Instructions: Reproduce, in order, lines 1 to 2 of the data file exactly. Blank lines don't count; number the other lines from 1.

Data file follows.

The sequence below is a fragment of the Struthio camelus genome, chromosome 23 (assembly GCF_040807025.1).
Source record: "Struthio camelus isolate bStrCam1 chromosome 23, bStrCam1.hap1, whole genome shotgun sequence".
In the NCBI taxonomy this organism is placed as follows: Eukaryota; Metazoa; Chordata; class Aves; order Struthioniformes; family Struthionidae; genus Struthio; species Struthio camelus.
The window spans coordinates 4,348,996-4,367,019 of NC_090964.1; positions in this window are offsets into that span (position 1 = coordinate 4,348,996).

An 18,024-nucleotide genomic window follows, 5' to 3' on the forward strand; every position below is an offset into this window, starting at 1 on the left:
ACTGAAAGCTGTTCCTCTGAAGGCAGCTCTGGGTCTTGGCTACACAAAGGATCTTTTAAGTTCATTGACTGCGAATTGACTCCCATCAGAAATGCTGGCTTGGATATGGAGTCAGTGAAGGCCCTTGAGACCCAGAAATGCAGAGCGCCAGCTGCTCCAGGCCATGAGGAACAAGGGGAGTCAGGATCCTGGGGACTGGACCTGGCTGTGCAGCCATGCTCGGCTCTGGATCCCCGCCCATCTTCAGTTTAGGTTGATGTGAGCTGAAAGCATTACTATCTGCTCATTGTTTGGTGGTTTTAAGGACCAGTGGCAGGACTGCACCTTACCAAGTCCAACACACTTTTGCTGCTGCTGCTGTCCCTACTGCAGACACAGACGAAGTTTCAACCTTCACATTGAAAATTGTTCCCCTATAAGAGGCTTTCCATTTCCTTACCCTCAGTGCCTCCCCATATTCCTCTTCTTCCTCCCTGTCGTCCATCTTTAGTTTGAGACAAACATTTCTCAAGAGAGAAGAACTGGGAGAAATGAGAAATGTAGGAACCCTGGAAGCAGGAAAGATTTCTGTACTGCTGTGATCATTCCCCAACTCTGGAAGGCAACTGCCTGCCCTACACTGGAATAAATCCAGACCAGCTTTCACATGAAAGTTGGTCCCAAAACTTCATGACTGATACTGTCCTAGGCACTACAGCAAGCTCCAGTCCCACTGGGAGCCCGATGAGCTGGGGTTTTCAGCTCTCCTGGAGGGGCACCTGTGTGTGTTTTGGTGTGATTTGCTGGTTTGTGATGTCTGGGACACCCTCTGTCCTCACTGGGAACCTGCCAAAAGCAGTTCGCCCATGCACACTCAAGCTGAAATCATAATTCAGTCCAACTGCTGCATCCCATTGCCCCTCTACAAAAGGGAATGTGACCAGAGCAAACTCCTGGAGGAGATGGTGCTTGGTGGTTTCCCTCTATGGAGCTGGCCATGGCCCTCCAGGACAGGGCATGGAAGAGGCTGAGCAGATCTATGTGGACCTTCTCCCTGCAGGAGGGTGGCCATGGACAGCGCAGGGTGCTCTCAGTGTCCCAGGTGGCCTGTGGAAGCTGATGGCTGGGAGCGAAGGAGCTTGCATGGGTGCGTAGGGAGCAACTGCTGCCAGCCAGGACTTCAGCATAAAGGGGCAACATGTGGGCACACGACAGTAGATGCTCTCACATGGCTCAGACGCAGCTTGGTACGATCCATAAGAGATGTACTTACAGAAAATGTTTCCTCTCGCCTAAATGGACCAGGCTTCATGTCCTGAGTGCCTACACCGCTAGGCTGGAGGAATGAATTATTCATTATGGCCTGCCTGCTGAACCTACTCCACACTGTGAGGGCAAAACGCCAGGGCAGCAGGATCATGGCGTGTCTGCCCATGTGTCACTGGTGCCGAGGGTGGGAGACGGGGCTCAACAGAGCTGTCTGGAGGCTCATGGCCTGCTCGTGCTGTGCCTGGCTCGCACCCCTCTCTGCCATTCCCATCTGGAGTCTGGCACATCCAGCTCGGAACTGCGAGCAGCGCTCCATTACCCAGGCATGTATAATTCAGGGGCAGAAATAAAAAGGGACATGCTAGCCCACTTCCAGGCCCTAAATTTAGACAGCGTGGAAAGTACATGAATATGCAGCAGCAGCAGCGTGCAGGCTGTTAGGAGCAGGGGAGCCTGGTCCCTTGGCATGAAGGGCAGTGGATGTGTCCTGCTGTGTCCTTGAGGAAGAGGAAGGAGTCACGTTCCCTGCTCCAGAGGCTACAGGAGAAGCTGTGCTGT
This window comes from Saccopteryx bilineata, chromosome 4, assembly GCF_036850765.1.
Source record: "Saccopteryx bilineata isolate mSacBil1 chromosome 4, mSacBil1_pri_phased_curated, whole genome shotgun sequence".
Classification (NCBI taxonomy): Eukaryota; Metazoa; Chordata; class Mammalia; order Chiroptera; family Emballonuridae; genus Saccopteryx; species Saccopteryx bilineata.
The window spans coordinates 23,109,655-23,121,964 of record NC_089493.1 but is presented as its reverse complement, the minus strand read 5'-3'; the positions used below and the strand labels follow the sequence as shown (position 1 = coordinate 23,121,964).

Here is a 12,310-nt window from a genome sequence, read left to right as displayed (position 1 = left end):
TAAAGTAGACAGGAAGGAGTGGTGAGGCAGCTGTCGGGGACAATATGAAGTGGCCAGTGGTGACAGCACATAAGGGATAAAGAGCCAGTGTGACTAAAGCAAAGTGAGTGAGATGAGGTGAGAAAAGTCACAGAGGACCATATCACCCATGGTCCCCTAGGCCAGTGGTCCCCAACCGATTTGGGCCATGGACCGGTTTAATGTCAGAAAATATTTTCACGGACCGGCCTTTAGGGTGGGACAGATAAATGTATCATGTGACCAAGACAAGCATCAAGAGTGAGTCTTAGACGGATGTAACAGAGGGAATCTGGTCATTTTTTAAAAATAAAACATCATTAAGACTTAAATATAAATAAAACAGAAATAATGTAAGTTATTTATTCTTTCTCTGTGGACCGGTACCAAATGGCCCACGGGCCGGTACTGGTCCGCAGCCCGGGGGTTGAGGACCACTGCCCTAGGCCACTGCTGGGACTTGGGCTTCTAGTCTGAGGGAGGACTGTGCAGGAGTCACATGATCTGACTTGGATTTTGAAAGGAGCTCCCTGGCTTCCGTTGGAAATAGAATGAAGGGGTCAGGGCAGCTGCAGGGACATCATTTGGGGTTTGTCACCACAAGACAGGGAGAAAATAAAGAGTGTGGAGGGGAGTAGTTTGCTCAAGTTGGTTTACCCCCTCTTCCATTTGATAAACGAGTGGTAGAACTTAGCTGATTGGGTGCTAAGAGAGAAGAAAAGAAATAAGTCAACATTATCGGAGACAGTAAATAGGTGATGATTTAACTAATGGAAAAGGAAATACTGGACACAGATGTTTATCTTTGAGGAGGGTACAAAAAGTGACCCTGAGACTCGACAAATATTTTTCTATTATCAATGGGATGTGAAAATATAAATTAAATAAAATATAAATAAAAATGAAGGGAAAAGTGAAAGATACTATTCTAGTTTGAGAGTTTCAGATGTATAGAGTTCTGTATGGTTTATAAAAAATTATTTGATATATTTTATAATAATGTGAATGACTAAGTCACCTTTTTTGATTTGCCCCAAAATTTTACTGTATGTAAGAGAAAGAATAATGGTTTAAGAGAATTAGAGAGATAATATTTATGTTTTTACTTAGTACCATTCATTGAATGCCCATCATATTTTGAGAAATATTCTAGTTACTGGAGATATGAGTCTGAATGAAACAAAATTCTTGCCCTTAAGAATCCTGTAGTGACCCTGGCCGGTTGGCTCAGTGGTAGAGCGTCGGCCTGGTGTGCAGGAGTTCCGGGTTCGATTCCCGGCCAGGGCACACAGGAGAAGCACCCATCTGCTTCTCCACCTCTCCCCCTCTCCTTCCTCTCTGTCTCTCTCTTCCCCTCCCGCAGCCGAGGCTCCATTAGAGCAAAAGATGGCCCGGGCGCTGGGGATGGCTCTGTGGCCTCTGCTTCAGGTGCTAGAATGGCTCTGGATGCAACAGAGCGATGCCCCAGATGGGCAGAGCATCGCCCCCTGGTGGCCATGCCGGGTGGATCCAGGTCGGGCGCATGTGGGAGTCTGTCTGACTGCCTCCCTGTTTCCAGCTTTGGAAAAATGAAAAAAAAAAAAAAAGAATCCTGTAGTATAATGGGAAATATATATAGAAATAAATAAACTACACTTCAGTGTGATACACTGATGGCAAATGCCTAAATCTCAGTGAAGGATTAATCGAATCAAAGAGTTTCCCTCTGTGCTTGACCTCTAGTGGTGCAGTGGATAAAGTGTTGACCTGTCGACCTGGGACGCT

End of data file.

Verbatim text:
The sequence below is a fragment of the Struthio camelus genome, chromosome 23 (assembly GCF_040807025.1).
Source record: "Struthio camelus isolate bStrCam1 chromosome 23, bStrCam1.hap1, whole genome shotgun sequence".